Queen Samavati, who was totally inspired by the Dhamma, asked the king’s permission to invite the Buddha and His disciples to the palace for their daily meals. Unable to attend Himself, the Buddha sent ananda as His representative to the palace. Each day (whilst the Buddha was in residence in Kosambi), ananda accepted his noonday meal from Queen Samavati and taught her and the ladies of her court the Dhamma. Before long Queen Samavati attained the first stage of sainthood, Sotapanna. Many of the ladies of the court also attained higher stages of sainthood. Her foster father, Ghosaka, embraced the doctrine and built a large monastery in Kosambi named Ghositarama for the Buddha and His retinue.
Queen Samavati continued to grow in the Dhamma. Her most outstanding trait was her immense love and compassion for all living beings. Samavati was the embodiment of compassion and loving-kindness and radiated it to all with whom she came in contact.
However, the Queen’s popularity and the fact that she was undoubtedly King Udaya’s favourite did not please Queen Magandiya. She had accepted Samavati as it was common practice for the King to have more than one consort. But she could not accept Samavati’s veneration of the Buddha and the Dhamma.
As a young girl Magandiya had been exceptionally beautiful. Her parents when looking for a suitable partner for her had looked for an exceptionally handsome and cultured man. One day the Buddha had visited their house in seek of alms. Not recognizing the Buddha, but pleased with his deportment and countenance, they had offered Magandiya in marriage to Him. The Buddha had refused the offer and dispensed a sutta on impermanence and the loathsomeness of the body for which He had no desire. Magandiya, however, who was vain and proud of her beauty, took His discourse personally and felt slighted at being refused. Seeing Samavati venerate the Buddha who she felt had slighted her made her remember the old wounds. She decided to focus her anger and jealousy on Samavati. She tried many times to break the faith and love that King Udena had for Samavati by making false accusations. But Samavati remained calm and full of compassion and loving-kindness. Nothing that Magandiya did changed the strong love that the king had for his favourite queen.
In desperation Magandiya decided to kill the queen. With the help of some greedy relatives she planned to set fire to her quarters on a day when she herself was away from the city. Magandiya was aware of the king’s wrath and wanted to ensure that no blame could possibly be directed at her. Queen Samavati and the majority of her court perished in the fire. The queen, however, remained to the end full of compassion and loving-kindness. She encouraged her ladies, who were engulfed by flames, to concentrate and abide in the Dhamma by saying:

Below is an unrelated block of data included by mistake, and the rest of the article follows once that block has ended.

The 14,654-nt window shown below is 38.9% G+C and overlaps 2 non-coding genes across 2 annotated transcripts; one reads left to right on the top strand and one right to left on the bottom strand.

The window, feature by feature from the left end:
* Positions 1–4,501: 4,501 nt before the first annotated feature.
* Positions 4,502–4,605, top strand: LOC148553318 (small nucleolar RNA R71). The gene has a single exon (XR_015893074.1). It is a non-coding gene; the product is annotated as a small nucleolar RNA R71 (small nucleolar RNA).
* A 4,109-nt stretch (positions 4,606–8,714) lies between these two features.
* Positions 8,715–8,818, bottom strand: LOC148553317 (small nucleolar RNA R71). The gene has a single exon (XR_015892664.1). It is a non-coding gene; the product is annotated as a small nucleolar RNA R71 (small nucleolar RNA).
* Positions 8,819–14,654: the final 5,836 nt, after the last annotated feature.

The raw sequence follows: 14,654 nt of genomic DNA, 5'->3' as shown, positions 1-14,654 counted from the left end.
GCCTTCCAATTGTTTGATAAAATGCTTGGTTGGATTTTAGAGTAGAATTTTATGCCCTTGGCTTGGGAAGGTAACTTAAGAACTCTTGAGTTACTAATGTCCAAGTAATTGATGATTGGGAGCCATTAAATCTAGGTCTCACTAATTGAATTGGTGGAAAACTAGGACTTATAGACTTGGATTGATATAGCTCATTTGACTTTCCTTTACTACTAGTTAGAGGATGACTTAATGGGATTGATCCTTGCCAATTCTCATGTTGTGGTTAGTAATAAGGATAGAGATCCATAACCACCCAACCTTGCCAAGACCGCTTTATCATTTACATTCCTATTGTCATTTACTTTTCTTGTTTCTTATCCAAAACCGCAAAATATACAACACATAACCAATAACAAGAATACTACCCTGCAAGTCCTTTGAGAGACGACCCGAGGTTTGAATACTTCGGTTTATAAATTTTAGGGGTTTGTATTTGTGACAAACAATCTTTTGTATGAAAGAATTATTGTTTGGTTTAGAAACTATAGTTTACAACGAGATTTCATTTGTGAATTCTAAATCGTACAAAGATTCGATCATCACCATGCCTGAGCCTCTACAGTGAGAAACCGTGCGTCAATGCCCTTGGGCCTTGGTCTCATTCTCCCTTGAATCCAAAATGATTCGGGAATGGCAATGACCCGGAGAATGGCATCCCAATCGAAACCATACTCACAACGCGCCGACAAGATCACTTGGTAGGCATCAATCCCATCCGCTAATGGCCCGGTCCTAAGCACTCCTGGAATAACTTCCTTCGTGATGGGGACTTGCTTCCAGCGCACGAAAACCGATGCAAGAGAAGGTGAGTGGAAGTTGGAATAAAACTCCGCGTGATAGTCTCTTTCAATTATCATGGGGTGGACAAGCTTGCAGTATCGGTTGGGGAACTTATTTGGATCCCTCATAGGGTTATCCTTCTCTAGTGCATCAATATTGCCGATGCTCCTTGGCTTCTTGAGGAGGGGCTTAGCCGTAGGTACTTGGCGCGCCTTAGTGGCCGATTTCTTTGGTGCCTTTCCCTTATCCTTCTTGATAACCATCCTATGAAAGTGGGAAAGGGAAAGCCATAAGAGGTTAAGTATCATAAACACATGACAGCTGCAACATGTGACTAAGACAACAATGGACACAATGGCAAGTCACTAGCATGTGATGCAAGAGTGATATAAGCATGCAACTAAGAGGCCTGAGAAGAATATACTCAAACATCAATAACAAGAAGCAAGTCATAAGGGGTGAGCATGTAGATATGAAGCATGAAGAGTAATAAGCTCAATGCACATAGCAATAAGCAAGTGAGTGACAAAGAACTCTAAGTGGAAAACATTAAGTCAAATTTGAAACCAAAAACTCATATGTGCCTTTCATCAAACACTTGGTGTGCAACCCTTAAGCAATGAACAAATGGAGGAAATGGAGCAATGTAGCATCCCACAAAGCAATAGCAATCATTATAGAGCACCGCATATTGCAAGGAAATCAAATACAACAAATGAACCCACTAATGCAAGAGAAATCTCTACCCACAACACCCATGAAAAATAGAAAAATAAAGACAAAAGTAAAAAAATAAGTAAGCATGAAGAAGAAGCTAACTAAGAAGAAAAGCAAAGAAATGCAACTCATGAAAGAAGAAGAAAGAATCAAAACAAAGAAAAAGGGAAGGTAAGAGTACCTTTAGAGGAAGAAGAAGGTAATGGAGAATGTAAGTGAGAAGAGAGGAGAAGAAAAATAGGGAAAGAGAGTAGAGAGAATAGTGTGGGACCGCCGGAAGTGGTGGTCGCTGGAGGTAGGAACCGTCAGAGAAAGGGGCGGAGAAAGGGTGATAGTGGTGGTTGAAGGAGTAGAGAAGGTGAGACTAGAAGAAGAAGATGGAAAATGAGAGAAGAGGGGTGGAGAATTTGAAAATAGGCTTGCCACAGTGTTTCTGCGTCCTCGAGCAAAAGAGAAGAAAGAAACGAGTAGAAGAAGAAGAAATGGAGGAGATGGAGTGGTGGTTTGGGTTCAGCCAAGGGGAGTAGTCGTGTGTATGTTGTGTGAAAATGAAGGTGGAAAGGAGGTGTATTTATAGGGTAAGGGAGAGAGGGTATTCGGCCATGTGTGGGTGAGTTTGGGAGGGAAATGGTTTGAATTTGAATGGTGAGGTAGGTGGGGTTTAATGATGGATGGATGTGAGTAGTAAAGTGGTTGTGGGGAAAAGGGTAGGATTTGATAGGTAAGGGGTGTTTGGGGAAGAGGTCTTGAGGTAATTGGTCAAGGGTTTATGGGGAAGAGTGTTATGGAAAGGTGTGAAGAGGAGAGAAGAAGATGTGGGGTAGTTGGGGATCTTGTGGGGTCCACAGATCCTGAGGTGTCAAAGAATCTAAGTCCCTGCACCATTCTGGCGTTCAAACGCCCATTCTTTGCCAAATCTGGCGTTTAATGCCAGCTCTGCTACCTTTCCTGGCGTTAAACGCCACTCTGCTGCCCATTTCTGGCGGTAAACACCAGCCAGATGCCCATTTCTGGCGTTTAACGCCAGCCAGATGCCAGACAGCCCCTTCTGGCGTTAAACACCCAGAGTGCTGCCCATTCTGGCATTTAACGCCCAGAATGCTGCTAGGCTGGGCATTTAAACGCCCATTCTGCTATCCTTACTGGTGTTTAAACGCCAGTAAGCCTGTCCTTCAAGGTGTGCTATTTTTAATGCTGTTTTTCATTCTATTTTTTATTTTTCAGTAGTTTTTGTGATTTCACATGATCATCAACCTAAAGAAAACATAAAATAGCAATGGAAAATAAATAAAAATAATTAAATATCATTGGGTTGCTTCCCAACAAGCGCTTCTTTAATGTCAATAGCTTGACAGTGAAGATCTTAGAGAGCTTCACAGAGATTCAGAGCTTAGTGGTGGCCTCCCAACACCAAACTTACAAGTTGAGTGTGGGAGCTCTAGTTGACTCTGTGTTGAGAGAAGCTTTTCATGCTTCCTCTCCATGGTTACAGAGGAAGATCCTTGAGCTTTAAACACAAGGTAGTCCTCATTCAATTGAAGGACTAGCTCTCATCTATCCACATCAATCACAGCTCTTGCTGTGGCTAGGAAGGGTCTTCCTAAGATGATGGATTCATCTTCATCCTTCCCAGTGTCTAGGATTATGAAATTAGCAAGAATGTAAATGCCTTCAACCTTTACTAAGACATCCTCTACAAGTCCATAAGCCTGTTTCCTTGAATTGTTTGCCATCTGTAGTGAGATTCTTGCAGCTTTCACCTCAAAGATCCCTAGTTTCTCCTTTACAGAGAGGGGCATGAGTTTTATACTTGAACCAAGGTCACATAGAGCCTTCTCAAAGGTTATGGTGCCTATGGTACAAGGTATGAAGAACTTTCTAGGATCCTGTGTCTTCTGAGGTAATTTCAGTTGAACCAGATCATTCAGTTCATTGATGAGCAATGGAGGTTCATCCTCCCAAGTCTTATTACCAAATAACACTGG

"It would not be an easy matter,
Even with the knowledge of the Buddha,
To determine exactly the number of times
Our bodies have thus been burnt by fire
As we have passed from birth to birth
In the beginning-less round of existence.
Therefore be heedful."
Inspired by her words the ladies of the court meditated and achieved mental development so that at death all among them had entered the various stages of sainthood.
On hearing the sad news the monks questioned the Buddha as to the place of rebirth of the queen and her ladies and the cause of their tragic death. The Buddha then informed them that all of the ladies had reached either the first, second or third stage of sainthood and as such were reborn in the Deva and Brahma Realms from which they would in due course attain Arahanthship.
He then went on to explain that in a previous birth Samavati had been born as Queen of Benares and had gone to the river to bathe with her ladies. Feeling cold, she had instructed her maids to set the bushes that surrounded them on fire. Too late they had realized that a Pacceka Buddha was meditating there, hidden from view among the bushes. Afraid that she would be admonished for her careless act if the Pacceka Buddha lived to tell His story, she had instructed her maids to pour oil over Him in the hope of killing Him. They had not succeeded in killing the Pacceka Buddha, but the premeditated murder had resulted in Samavati’s and her ladies’ present demise.
Despite Magandiya’s devious plan the king realized that she had instigated Samavati’s murder. Maddened by his grief he instructed Magandiya and her relatives to be tortured and burned to death as punishment. Later the king regretted his revenge. He kept seeing the compassionate Samavati and felt that he was even more distanced from her due to his act of revenge than resulted from her death. He embraced the teachings of the Buddha that had transformed Samavati and became one of his royal patrons. The Buddha declared Samavati to be foremost among the female lay disciples who practised loving-kindness.